First-ever MRI imaging device for Mills Memorial Hospital arrives in 2017, adding to regional diagnostic services for the region. (File photo)

First-ever MRI imaging device for Mills Memorial Hospital arrives in 2017, adding to regional diagnostic services for the region. (File photo)

Radiology improvements boost regional patient care

A new CT machine at Mills Memorial Hospital in Terrace expected later this year and a first-ever one to be placed at Bulkley Valley District Hospital in Smithers, also this year, will continue to change the landscape of diagnostic services for the region, says a senior Northern Health official.

The new CT machine for Mills is a welcome replacement for a 2006 model now obsolete and needs to be replaced while the one for Smithers means patients in that region will no longer have to travel here, says Dr. Jaco Fourie, the health authority’s northwest medical director.

“The CT here is on its last legs,” he said of the one in Terrace.

And although Terrace is going to get a badly-needed $380 million replacement for Mills with accompanying patient services improvements, the CT machines are an indication that services for the region won’t be concentrated exclusively at the new hospital.

“This is not a hub and spoke model. What this is is a community of services, utilizing the services at the other hospitals,” said Fourie in describing the work underway.

Diagnostic imaging for northern residents was also boosted by the installation of an MRI machine in Terrace in 2017.

READ MORE: CT machine approved for Smithers

It’s a far different situation now than existed just several years ago when the work of one radiologist stationed at Mills was brought into question, prompting a wholesale examination of radiology services — and who provides them — not only in Terrace but elsewhere in B.C.

That report, commissioned by the provincial health ministry, in the matter of Dr. Claude Vezina, recruited to Mills Memorial in Oct. 2016, followed a 10 per cent discrepancy rate, double the accepted norm, found in CT, x-ray and ultrasound image interpretations.

Vezina went on voluntary leave in Jan. 2017 and, according to Northern Health, his privileges were “terminated” in late 2017.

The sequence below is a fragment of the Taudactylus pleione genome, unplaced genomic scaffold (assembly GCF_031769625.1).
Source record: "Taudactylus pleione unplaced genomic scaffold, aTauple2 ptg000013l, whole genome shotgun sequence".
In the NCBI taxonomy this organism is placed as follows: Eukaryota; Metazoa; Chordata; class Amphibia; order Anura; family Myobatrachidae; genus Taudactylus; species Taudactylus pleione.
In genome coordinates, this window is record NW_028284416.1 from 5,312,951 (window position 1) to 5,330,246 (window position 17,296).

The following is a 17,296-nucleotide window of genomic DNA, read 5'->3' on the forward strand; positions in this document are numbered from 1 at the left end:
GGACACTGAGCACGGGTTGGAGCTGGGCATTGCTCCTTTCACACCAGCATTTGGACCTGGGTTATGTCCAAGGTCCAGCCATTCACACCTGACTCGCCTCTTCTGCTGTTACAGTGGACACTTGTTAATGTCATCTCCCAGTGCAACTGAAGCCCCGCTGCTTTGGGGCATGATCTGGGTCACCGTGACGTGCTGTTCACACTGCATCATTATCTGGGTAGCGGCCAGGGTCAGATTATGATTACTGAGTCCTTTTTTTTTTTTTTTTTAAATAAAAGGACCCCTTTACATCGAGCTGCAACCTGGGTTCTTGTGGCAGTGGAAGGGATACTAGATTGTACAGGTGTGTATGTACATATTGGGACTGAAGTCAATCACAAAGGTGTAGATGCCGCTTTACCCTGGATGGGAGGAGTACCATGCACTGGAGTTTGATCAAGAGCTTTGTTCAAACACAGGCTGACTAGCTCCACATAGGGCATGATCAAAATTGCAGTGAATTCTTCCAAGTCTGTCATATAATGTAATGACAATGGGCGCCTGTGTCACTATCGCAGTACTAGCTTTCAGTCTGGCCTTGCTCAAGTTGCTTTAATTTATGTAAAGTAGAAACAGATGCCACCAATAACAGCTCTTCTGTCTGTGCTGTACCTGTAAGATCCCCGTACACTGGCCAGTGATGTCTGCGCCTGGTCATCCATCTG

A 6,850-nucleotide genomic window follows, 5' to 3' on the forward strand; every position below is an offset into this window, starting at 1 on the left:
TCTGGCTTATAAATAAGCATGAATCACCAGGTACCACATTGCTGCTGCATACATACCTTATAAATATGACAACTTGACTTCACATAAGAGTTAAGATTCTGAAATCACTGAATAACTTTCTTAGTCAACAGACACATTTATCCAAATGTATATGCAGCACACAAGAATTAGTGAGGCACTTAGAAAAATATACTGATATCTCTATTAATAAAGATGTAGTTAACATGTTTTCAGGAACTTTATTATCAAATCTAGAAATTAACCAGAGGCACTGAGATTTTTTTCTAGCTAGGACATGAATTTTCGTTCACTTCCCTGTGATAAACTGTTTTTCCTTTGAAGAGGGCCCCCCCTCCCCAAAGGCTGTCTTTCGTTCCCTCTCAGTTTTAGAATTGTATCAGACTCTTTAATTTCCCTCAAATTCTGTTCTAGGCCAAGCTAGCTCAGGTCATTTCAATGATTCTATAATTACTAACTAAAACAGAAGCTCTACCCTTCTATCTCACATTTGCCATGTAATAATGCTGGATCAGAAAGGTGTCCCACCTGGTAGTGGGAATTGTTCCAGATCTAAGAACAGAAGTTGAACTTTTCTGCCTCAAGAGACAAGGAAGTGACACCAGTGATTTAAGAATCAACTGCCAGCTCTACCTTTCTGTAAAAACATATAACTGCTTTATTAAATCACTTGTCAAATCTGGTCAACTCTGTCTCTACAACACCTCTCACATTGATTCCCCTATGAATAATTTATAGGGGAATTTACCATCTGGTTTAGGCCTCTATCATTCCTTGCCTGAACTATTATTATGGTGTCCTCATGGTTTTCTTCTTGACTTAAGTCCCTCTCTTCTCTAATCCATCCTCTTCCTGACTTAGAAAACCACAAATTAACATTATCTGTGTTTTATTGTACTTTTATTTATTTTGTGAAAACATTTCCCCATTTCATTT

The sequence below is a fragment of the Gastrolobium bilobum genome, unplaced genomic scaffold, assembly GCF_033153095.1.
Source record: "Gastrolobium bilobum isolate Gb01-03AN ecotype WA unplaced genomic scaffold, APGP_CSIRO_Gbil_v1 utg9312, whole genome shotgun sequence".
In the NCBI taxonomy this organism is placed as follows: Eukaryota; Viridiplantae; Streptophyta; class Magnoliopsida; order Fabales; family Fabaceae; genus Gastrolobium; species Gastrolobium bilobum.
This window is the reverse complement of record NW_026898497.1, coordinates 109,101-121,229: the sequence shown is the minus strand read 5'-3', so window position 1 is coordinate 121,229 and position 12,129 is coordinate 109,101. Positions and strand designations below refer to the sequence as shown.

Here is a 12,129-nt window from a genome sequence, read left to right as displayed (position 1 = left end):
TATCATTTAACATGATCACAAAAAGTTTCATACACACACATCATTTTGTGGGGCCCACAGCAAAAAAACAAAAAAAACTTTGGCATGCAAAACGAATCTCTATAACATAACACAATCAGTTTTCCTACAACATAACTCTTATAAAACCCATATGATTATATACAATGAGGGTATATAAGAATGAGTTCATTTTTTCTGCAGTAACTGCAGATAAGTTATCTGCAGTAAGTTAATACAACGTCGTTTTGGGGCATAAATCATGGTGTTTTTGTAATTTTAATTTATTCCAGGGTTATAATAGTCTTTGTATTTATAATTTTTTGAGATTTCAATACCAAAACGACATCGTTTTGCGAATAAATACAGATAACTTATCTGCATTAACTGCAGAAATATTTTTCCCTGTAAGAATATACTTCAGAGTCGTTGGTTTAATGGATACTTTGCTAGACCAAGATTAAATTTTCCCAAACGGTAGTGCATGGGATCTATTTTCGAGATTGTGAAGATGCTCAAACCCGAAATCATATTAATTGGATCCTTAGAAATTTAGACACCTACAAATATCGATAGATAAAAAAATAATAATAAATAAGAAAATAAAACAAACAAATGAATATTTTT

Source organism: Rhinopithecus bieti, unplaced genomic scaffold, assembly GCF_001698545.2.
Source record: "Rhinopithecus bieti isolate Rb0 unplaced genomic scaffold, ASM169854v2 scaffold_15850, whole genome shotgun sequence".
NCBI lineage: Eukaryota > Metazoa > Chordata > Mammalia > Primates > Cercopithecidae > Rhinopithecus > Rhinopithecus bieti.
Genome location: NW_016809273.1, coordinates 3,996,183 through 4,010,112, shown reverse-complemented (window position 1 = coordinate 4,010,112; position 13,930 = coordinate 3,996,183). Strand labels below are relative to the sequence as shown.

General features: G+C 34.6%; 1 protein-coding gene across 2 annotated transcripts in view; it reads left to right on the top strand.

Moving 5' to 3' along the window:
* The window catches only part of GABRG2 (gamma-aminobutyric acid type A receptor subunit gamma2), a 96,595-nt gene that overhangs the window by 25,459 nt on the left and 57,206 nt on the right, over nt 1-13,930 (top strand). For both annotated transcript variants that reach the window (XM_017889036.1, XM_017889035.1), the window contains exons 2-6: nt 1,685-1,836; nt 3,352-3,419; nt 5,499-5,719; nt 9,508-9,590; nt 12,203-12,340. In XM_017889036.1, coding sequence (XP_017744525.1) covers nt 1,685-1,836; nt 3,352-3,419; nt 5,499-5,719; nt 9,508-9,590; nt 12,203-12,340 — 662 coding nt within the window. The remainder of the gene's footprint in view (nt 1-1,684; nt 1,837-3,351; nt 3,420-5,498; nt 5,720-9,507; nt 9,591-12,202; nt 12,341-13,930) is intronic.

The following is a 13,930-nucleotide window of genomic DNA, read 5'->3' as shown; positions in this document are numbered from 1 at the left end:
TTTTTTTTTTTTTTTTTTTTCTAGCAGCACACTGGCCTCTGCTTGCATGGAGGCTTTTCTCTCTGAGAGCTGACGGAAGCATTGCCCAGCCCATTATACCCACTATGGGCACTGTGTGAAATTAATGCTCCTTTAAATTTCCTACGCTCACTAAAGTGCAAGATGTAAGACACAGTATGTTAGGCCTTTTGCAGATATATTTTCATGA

The provincial report looked into all aspects of training, recruiting and quality assurance here and elsewhere, often finding gaps.

“The [Terrace] incident highlights multiple failures to effectively share information, between physician leaders themselves, and between physician leaders and regulators — both medical affairs departments in their role as the physician-regulatory part of the health authority and also the College of Physicians and Surgeons of B.C. and regulatory colleges in other jurisdictions,” wrote report author Dr. Martin Wale of the B.C. Medical Quality Initiative which works to improve health care in the province.

Since then much has changed, said Fourie, thanks to a culture put in place which emphasizes ongoing peer review and a collegial atmosphere in which radiologists can ask questions about each other’s work.

“We now have a rock solid system — reference checking, quality assurance,” he said. “It’s a real solid process.”

READ MORE: Terrace MRI hits milestone

Fourie also noted that the one radiologist at Mills, Dr. Elliot Rapp, has vastly reduced the wait time for scan interpretations required by physicians.

“Under his leadership we now have images the same day,” said Fourie in adding that new technology which now produces digital images, which can be viewed anywhere in the world, instead of ones on film has helped drive the improvements.

A group of radiologists based in Vancouver has also been hired, meaning that interpretations are available consistently and constantly, said Fourie.

“I can tell you this has been tremendously successful. Our radiology has never been this robust. It’s beyond anything we’ve ever had before.”

Having that kind of coverage means that although recruitment of a second radiologist in Terrace is ongoing, having one here isn’t absolutely crucial, said Fourie.

“Ultimately the goal is to get a radiologist in Smithers. That person could be here first and then basically progress to Smithers and from there, could cover both sites,” he said.

The CT machine for Smithers is being financed through an extensive campaign by the Bulkley Valley Health Care and Hospital Foundation (which included a substantial donation by former Telkwa mayor Fritz Pfieffer), by the provincial government and the Northwest Regional Hospital District.

The provincial government and Northern Health are financing the new CT machine in Terrace.

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